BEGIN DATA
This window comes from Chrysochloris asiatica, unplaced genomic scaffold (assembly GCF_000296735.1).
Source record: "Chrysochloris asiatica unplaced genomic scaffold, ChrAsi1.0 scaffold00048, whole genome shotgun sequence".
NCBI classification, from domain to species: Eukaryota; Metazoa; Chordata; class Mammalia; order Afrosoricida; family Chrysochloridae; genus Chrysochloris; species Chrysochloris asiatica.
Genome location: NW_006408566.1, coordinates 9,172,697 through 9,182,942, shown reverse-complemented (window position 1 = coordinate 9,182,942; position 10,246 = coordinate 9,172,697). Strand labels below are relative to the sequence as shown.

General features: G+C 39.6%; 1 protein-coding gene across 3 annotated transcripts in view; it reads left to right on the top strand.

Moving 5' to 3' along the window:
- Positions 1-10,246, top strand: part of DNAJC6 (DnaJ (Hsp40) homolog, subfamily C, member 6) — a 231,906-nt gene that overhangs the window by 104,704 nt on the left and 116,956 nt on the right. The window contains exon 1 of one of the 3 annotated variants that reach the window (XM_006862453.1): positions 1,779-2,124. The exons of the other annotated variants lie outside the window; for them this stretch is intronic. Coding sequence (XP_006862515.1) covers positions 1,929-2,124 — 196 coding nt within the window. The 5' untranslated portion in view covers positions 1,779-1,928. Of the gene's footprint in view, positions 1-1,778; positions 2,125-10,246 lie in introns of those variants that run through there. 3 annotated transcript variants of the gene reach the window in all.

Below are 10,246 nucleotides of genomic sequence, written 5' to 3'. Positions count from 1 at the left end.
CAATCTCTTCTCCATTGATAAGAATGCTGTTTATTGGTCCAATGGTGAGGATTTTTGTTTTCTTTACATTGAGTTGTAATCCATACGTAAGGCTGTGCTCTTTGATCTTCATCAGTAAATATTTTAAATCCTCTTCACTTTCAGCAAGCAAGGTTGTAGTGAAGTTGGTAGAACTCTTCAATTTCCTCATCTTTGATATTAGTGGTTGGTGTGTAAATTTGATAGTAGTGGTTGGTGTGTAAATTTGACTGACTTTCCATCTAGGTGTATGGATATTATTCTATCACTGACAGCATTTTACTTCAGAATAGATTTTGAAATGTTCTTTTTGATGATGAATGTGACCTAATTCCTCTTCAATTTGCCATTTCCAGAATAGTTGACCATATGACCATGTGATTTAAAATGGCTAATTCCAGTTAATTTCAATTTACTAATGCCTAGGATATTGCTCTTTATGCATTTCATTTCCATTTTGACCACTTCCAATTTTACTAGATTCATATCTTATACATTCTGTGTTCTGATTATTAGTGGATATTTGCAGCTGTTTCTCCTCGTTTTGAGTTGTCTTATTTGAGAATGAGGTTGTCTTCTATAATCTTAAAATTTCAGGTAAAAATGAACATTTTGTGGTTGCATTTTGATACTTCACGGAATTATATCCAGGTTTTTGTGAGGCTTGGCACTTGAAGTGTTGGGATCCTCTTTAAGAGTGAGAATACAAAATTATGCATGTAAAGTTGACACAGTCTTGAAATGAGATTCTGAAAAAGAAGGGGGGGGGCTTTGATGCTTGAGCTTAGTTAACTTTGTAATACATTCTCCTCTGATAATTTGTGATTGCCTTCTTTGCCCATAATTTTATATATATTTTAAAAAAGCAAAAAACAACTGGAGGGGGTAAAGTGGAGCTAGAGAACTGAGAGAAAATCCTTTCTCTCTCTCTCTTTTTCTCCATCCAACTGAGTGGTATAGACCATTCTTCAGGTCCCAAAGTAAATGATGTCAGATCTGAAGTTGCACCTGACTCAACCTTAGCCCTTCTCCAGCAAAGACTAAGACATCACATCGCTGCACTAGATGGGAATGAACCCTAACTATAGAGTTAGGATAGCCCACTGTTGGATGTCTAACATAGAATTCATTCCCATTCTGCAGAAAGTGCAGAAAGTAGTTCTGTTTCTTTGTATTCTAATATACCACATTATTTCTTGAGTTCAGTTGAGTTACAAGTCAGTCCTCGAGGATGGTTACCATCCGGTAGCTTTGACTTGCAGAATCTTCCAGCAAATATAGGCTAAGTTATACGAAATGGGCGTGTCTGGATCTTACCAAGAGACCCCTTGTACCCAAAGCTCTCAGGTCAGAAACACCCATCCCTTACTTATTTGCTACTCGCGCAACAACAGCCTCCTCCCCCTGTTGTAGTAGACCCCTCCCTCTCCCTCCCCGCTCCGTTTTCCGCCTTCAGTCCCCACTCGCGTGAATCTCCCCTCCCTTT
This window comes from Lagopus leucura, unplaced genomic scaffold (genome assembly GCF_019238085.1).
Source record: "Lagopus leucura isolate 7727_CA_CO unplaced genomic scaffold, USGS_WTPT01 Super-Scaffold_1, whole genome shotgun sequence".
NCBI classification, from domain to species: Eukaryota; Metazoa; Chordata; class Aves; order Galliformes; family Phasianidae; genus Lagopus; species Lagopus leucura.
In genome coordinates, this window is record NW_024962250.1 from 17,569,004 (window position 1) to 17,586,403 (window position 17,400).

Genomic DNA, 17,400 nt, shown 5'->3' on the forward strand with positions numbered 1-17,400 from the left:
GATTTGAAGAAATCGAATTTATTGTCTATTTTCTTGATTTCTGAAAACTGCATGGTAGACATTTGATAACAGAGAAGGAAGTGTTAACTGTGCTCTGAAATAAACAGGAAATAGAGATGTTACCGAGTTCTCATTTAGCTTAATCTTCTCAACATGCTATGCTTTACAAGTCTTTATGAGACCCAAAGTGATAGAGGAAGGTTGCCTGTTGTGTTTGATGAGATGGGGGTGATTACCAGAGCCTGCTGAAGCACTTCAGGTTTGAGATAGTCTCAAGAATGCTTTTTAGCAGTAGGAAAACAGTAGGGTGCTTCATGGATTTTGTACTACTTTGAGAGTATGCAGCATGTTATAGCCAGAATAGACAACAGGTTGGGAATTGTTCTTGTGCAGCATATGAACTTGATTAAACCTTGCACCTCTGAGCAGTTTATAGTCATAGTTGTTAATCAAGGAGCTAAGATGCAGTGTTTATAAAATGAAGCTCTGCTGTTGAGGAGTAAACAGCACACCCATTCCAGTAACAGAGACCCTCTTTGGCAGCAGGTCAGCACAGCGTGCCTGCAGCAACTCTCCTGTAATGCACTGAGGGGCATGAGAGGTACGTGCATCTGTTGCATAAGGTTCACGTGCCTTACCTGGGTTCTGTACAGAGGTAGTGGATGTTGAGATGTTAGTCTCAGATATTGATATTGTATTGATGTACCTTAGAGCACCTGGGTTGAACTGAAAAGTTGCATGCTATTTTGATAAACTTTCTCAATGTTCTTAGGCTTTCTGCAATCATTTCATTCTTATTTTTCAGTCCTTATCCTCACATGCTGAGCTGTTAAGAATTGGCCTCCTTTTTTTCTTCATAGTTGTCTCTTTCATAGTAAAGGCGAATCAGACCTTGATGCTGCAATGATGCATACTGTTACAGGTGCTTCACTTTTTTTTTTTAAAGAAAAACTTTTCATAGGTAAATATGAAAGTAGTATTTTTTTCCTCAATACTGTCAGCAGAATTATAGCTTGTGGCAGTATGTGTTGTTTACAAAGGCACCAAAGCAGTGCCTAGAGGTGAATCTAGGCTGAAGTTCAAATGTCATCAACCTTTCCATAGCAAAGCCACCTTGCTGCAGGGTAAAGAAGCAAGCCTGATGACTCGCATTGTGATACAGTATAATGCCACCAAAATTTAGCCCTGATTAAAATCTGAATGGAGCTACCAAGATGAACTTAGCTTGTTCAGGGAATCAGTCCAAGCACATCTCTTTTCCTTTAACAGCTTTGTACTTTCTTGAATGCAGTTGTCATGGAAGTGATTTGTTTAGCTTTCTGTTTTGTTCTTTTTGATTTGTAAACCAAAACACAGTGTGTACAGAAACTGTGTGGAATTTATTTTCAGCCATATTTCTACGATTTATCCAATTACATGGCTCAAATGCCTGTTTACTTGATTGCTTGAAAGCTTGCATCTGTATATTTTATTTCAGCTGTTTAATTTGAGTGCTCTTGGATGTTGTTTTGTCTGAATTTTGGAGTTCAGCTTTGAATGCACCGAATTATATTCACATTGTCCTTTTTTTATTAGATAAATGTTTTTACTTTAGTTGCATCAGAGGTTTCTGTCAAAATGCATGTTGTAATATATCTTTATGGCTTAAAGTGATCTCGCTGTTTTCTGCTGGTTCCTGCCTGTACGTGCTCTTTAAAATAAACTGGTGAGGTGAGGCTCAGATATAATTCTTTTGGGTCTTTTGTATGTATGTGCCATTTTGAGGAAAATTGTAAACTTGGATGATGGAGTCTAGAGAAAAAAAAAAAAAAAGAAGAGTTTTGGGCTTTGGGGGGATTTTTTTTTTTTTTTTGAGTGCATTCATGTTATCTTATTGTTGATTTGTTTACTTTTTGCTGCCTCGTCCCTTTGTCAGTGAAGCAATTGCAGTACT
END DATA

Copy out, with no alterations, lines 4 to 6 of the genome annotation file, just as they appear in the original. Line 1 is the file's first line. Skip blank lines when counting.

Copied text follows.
Genome location: NW_006408566.1, coordinates 9,172,697 through 9,182,942, shown reverse-complemented (window position 1 = coordinate 9,182,942; position 10,246 = coordinate 9,172,697). Strand labels below are relative to the sequence as shown.

General features: G+C 39.6%; 1 protein-coding gene across 3 annotated transcripts in view; it reads left to right on the top strand.

Moving 5' to 3' along the window: